During my [Kirby Brill] last several years serving as the general manager for the Mojave Water Agency (MWA), I frequently stated to my board and community that we were operating in the midst of a rapidly changing world in water resources management. California’s recent drought conditions grabbed their share of headlines and placed a laser-sharp focus on the state’s finite water resources.
When working on any large problem, it usually is not some single “silver bullet” solution that miraculously solves it. Instead, it is many distinct actions that address the varied issues that make up the larger problem. Such is the case with juvenile Chinook salmon mortality in the Sacramento River system.
Numerous studies have generally described the water quality in the Lower Colorado River as “good,” and Central Arizona Project (CAP) takes pride in preserving and protecting that status for our customers. When quagga mussels were found in Colorado River reservoirs in 2008, CAP knew that there would be negative impacts to manage.
The U.S. and Mexican governments are close to signing a landmark Colorado River deal that will establish rules for sharing water over the next decade and lay out cooperative efforts intended to head off severe shortages. … The new accord – titled Minute No. 323 to the 1944 Mexican Water Treaty – outlines a series of measures that build on the countries’ current 5-year agreement, which expires at the end of this year.
The wonky words infrastructure and resilience have circulated widely of late, particularly since Hurricanes Harvey and Irma struck paralyzing, costly blows in two of America’s fastest-growing states. … A national civil engineering group has surveyed the nation’s bridges, roads, dams, transit systems and more and awarded a string of D or D+ grades since 1998.
[Santa Clara] County supervisors have approved a 45-day moratorium on marijuana growing operations that can be extended for two years while they consider next steps in what officials called a changing landscape, as the state drafts its own regulations on recreational pot cultivation. … “The environmental damage we’ve seen is very disturbing,” [Deputy County Executive Sylvia] Gallegos said.
Siskiyou County Sheriff Jon Lopey turned down the $1 million a pair of pot-growers allegedly used to try bribing him recently. … That’s part of the argument Lopey made in urging the Siskiyou County Board of Supervisors last week to adopt what may be a first-of-its-kind declaration saying illegal marijuana grows — not the usual flood, fire or earthquake — are causing a “state of emergency” in the county.
The Nevada Irrigation District applied for nearly $12 million in Water Storage Investment Program funding — money that would come from the state — for its proposed Centennial Reservoir project on the Bear River.
A number of challenges facing the proposed Interlake Tunnel project, including resistance from landowners near Lake Nacimiento, have delayed the proposal again by about six months. … The tunnel proposal calls for connecting Nacimiento and neighboring Lake San Antonio, in Monterey County, to allow water diversion from the former to the latter during higher flow periods.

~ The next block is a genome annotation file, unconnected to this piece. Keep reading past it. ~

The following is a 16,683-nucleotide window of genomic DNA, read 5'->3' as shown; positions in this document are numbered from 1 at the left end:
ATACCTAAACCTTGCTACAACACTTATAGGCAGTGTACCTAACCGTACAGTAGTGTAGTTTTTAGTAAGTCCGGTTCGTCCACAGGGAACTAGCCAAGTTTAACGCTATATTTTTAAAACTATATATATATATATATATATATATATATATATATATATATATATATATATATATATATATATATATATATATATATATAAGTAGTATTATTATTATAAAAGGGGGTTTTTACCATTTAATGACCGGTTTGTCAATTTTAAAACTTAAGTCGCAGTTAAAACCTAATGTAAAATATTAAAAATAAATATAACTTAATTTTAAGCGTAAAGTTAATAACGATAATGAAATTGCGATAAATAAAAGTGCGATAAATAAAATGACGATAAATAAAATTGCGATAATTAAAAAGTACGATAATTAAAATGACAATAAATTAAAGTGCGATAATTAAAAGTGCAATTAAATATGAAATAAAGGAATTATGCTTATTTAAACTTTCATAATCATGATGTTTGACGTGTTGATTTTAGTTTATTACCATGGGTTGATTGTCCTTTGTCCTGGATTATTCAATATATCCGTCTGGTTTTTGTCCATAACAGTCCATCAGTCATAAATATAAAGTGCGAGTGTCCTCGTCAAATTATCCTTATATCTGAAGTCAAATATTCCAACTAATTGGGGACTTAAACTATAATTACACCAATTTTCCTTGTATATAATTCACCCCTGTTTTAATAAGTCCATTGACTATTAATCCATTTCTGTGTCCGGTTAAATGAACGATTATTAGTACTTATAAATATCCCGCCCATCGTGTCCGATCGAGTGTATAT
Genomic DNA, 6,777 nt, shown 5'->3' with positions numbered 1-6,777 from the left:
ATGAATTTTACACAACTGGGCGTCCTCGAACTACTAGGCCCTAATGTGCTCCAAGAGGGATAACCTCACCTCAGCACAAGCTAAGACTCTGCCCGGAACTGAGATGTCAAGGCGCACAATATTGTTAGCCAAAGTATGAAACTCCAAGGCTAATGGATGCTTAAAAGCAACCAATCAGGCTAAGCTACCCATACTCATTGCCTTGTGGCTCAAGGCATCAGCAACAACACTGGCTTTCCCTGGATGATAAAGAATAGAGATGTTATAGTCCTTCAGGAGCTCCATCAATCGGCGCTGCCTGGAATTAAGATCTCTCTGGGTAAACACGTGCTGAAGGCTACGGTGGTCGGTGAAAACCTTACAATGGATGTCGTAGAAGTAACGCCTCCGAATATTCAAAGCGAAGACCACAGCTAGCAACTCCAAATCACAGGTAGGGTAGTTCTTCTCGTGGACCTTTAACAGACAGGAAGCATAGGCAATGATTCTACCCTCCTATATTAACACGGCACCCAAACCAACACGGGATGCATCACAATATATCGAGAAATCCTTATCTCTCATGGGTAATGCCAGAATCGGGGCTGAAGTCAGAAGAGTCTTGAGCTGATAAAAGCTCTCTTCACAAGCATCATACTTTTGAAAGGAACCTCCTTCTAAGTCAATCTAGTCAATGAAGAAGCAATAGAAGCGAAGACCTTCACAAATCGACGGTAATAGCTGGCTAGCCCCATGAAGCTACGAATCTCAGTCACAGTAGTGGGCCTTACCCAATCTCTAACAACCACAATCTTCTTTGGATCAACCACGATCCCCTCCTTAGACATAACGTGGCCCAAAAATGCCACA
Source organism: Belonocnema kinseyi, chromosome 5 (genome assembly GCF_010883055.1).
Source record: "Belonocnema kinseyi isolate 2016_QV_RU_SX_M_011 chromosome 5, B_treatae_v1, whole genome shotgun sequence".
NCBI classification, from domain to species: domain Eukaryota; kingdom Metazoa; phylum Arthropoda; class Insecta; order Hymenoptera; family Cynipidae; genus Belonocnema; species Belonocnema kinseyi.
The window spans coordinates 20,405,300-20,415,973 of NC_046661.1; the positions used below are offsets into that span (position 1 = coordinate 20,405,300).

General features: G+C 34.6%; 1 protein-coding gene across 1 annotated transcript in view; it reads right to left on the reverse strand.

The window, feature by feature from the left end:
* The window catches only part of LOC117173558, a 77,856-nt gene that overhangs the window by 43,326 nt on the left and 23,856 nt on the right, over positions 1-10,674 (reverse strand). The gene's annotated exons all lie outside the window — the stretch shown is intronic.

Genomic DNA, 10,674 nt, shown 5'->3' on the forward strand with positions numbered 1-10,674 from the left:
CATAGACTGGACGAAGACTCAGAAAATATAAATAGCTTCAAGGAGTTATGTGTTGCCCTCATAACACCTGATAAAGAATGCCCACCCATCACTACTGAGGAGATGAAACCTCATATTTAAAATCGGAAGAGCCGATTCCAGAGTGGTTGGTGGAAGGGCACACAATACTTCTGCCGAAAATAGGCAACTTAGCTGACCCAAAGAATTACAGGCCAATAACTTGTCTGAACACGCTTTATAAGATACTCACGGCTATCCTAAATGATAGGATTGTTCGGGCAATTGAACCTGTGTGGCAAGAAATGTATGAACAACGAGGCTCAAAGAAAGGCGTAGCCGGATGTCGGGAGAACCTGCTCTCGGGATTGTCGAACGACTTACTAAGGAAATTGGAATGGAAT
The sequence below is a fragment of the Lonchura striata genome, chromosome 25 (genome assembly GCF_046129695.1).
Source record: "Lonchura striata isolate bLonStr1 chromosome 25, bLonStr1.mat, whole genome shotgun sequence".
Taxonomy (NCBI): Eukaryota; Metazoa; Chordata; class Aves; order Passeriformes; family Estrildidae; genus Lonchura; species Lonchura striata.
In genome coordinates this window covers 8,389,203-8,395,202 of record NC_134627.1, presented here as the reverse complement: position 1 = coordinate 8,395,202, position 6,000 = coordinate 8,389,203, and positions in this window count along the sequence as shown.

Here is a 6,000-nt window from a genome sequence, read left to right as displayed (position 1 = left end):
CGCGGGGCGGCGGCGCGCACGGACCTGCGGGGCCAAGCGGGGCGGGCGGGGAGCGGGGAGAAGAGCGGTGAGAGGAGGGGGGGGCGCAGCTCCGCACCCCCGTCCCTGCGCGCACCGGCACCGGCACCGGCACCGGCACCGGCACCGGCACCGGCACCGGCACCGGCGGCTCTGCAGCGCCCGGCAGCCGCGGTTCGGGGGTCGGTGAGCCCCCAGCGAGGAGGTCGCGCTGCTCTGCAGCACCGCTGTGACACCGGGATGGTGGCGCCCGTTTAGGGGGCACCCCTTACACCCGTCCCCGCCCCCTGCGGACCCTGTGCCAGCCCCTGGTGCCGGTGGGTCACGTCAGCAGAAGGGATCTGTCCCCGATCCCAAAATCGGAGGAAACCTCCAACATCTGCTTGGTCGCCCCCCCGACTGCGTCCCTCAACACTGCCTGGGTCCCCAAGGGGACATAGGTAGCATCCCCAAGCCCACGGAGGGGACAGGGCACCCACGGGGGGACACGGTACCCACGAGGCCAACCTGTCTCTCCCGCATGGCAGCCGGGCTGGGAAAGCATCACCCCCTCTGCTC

Five years ago, on September 25, 2012, Gov. Jerry Brown signed a law declaring a right “to safe, clean, affordable, and accessible water adequate for human consumption, cooking, and sanitary purposes.” The law resulted in substantial changes in policy and practice.
Mother Nature threw a new curve ball at local grape growers Wednesday as thunderstorms rolled through North Coast vineyards, the latest challenge for a volatile harvest season already marked by heat spikes, humidity and cool rain sprinkles.
Following months of negotiations, the California Coastal Commission voted unanimously Wednesday to approve a permit to allow Coast Seafoods Company to continue its shellfish farming operations in Humboldt Bay through 2025.
China, Japan, South Korea, the United States and other members of the Western and Central Pacific Fisheries Commission and the Inter-American Tropical Tuna Commission agreed to take action to rebuild Pacific bluefin tuna populations to 20 percent of historic levels by 2034. Now new research indicates that if those targets are to be achieved, the way tuna is managed may have to significantly change.
A furry mountain rodent known as the American pika has disappeared from a large stretch of habitat in North Lake Tahoe, the largest pika die-off in the modern age, according to UC Santa Cruz scientists — and the result of climate change.
It’s hard to believe anything could top last year’s Coastal Cleanup Day, when Bear Creek High School students found a Pearl Harbor-era letter written by a military policeman and were able to return it to his family.
It’s the second time the agency [EPA], at the behest of the electric utility industry, has tried to delay implementation of the 2015 requirements for steam electric power plants to control the amount of coal ash-contaminated wastewater flushed from their plants.
All along the coast of the southeast United States, the real estate industry confronts a hurricane. Not the kind that swirls in the Atlantic, but a storm of scientific information about sea-level rise that threatens the most lucrative, commission-boosting properties.